More Unintended Trash Consequences

Well-meaning policies can often have unintended consequences: trash taxes, for example, have been associated with backyard burning of trash in Ireland, trash dumped in the woods (in Virginia), and rat-infested sewers in Germany (thanks to flushed trash). Now, a family in Sharon Township, Ohio (where residents are charged for their trash), left behind a big mess when they moved out of their home. “When I opened the garage door, there was a year’s worth of garbage stacked in the garage, and on top of that garbage was a rat that looked like a small cat to me,” said a neighbor. (HT: Joe Haugen)[%comments]

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COMMENTS: 22


  1. Mr. Shiny & New says:

    It seems that there is no good way to handle garbage. If you take it away for free people produce too much garbage. If you charge them to take it away they do stuff like this. However this is an extreme example of people unable to behave responsibly and is probably symptomatic of some other major issues. It wouldn’t surprise me if this property ended up the same way even if there was free garbage pickup.

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  2. Richard Tonsing says:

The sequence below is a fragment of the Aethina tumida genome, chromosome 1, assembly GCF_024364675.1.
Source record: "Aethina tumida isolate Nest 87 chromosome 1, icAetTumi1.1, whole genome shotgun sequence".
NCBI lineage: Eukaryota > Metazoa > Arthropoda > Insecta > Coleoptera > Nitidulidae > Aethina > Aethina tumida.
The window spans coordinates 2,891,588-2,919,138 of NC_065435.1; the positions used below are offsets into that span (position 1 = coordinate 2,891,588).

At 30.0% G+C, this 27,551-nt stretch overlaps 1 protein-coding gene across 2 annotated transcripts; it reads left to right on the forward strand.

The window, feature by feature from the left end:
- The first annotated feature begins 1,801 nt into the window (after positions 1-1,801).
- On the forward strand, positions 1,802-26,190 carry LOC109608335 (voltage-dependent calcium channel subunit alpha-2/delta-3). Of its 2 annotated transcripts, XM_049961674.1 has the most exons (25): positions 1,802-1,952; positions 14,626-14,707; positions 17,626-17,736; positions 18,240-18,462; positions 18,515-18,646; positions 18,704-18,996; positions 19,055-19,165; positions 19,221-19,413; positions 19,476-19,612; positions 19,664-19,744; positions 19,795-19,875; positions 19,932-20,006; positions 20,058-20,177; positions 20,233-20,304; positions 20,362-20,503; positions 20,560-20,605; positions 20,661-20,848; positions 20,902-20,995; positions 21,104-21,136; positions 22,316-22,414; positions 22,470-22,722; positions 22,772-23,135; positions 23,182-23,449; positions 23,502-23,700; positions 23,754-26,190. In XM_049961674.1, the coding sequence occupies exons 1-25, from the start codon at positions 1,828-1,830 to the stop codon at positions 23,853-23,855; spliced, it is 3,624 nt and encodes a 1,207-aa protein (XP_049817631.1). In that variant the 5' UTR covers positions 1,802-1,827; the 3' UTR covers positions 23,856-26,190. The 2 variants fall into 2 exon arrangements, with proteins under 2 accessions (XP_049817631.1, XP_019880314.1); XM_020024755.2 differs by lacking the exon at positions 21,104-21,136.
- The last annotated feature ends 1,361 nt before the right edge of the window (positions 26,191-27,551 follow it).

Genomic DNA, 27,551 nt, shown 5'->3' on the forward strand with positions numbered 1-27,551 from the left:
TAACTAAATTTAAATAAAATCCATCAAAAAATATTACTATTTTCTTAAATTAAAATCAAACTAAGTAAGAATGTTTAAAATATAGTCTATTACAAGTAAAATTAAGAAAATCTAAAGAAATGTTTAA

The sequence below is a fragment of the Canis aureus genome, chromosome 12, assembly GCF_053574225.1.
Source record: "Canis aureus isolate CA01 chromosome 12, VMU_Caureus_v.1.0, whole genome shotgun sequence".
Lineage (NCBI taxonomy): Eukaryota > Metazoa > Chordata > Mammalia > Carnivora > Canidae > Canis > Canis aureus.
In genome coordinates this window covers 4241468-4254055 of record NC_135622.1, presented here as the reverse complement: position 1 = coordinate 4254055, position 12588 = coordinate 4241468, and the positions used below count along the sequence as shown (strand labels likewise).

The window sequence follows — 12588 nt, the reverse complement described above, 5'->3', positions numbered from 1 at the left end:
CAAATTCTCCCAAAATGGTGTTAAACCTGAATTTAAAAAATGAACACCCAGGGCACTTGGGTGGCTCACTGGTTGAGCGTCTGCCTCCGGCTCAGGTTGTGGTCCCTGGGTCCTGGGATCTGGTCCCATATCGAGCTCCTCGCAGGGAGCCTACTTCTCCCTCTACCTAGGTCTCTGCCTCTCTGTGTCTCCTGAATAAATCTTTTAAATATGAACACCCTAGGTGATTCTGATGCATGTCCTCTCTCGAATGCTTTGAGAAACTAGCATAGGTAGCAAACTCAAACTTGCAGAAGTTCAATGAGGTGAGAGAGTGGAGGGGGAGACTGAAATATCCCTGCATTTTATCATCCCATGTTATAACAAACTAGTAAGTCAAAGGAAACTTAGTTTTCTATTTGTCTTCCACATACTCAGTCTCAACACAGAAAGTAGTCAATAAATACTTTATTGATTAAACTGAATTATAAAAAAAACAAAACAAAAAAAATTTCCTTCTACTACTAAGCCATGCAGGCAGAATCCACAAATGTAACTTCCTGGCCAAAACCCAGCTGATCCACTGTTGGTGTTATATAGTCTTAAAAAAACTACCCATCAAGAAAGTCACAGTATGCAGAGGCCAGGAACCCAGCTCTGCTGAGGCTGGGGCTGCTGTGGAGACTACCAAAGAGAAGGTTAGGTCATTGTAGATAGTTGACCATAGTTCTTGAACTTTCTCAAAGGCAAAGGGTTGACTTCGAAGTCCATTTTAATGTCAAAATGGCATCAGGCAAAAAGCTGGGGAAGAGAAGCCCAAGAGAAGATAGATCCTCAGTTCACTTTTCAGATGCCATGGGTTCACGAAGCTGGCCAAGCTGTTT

Are you proposing that we have no policies regarding trash?

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  3. Quill says:

    Or maybe they were compulsive hoarders?

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  4. E. Nowak says:

    This isn’t a problem of taxation, this is a problem of irresponsibility. Which, if you ask me, is a far greater problem in the United States than our rates of taxation.

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  5. Art says:

    Perhaps all goods should be taxed at a rate commensurate with the cost of disposing. The revenues from this tax could then be used to haul trash away (at no marginal cost) to the disposer.

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  6. kip says:

    They were just composting. We’re supposed to be encouraging that, right?? (That was sarcasm.)

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  7. Caitlyn says:

    did they not have a house inspection? Did the inspector miss it? I’m not terribly surprised that they decided to store garbage in the garage, but I am surprised that the new owners didn’t know about it. It’s not like a year’s worth of trash is easily overlooked.

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  8. nobody.really says:

    I vividly recall perhaps my first introduction to economics.